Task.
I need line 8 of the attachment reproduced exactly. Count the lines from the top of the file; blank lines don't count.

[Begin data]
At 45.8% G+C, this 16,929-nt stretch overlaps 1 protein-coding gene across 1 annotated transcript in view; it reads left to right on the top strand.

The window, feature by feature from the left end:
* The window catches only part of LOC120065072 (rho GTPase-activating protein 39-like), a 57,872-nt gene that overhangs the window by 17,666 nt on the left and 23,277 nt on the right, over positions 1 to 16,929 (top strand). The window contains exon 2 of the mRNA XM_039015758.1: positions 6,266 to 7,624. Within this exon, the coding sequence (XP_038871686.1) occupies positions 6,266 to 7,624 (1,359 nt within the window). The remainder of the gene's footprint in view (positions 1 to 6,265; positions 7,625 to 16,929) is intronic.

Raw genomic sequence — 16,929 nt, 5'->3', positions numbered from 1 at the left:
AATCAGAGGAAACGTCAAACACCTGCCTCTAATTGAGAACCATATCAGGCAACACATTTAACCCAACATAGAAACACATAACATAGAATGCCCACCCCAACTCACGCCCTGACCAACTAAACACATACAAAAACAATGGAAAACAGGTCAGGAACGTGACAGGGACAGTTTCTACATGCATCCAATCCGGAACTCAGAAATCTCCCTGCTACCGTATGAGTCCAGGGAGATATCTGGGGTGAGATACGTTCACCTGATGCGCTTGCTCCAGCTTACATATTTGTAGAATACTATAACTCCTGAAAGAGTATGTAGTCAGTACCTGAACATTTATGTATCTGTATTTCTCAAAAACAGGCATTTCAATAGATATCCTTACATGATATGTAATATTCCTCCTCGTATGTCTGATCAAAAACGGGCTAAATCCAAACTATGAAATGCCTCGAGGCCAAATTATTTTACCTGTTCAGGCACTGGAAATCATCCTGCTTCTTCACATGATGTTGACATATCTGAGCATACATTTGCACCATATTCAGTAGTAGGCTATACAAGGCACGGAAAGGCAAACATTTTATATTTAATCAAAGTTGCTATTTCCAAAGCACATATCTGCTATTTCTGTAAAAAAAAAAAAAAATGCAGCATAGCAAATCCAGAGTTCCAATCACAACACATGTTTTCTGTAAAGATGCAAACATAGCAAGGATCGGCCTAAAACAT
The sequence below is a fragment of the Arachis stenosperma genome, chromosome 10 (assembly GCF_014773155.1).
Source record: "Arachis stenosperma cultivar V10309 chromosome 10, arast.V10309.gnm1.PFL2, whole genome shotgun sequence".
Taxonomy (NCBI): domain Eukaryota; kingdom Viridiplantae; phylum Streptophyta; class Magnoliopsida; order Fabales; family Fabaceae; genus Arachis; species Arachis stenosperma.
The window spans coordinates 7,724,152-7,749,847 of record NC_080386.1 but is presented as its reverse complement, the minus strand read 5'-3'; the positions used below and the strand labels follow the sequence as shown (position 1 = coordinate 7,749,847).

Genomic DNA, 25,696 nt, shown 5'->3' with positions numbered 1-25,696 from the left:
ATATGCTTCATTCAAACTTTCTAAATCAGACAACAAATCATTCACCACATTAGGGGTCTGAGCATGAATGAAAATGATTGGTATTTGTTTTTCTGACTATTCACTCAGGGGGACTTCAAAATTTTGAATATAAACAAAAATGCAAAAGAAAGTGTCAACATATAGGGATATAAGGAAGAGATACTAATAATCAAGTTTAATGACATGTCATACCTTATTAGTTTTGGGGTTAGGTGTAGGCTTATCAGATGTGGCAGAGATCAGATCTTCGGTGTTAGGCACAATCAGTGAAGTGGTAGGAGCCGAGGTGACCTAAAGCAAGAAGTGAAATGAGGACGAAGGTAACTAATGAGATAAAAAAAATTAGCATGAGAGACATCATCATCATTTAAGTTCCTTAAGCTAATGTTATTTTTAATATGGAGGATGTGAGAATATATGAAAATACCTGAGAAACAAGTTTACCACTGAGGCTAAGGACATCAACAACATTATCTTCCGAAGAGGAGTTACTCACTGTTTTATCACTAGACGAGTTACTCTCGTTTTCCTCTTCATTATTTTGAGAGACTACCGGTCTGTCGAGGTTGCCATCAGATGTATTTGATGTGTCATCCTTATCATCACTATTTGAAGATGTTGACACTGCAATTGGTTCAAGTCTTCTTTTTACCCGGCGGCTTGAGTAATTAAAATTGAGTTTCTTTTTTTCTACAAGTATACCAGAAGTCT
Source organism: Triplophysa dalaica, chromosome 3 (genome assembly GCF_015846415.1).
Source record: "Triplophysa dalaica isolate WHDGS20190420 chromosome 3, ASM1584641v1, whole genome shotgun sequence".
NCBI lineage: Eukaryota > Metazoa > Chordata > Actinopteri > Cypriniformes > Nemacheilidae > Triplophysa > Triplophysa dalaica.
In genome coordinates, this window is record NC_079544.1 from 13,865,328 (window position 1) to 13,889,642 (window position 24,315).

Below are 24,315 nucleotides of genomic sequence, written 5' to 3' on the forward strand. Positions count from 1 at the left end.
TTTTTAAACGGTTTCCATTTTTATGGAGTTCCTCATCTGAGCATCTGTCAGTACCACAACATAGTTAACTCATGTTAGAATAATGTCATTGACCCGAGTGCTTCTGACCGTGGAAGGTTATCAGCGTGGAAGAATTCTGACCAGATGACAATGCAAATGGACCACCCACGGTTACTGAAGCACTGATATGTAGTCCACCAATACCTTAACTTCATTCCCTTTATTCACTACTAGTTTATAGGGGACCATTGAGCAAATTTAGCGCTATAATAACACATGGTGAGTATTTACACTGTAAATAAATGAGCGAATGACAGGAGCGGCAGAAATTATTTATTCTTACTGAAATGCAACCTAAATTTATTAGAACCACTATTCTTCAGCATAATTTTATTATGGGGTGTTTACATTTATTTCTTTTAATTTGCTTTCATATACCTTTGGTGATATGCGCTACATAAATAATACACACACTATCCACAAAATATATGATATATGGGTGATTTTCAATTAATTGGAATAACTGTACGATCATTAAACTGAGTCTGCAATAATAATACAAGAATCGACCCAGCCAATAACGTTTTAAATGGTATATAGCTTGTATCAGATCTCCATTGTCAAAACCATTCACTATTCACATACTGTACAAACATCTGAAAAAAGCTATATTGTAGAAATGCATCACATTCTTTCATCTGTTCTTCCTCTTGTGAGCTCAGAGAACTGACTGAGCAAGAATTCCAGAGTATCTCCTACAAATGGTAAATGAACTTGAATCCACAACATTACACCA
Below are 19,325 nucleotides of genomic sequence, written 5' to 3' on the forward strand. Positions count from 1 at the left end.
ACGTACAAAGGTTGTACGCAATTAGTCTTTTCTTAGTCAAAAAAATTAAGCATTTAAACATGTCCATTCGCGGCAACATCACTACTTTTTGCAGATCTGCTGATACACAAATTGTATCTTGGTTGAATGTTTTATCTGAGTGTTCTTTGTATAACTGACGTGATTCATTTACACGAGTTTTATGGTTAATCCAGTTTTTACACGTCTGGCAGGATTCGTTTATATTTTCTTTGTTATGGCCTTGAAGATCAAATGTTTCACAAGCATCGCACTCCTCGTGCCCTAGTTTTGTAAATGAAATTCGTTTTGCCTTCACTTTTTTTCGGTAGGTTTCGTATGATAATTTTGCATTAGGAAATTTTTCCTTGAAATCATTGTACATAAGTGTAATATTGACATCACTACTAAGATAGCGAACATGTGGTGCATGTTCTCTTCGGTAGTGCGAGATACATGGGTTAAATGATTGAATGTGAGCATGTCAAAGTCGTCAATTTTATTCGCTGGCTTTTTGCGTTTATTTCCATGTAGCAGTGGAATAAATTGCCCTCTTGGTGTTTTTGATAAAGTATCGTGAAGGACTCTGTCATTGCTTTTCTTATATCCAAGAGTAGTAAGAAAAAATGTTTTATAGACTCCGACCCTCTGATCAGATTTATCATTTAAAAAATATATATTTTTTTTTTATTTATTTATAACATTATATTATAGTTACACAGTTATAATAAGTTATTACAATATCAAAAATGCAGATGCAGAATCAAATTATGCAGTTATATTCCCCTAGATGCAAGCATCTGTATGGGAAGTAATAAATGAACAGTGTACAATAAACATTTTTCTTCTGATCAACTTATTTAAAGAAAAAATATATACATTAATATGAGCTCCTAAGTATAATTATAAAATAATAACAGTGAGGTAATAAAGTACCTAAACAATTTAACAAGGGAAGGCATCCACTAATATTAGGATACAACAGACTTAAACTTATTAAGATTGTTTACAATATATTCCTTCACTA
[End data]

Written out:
Taxonomy (NCBI): domain Eukaryota; kingdom Viridiplantae; phylum Streptophyta; class Magnoliopsida; order Fabales; family Fabaceae; genus Arachis; species Arachis stenosperma.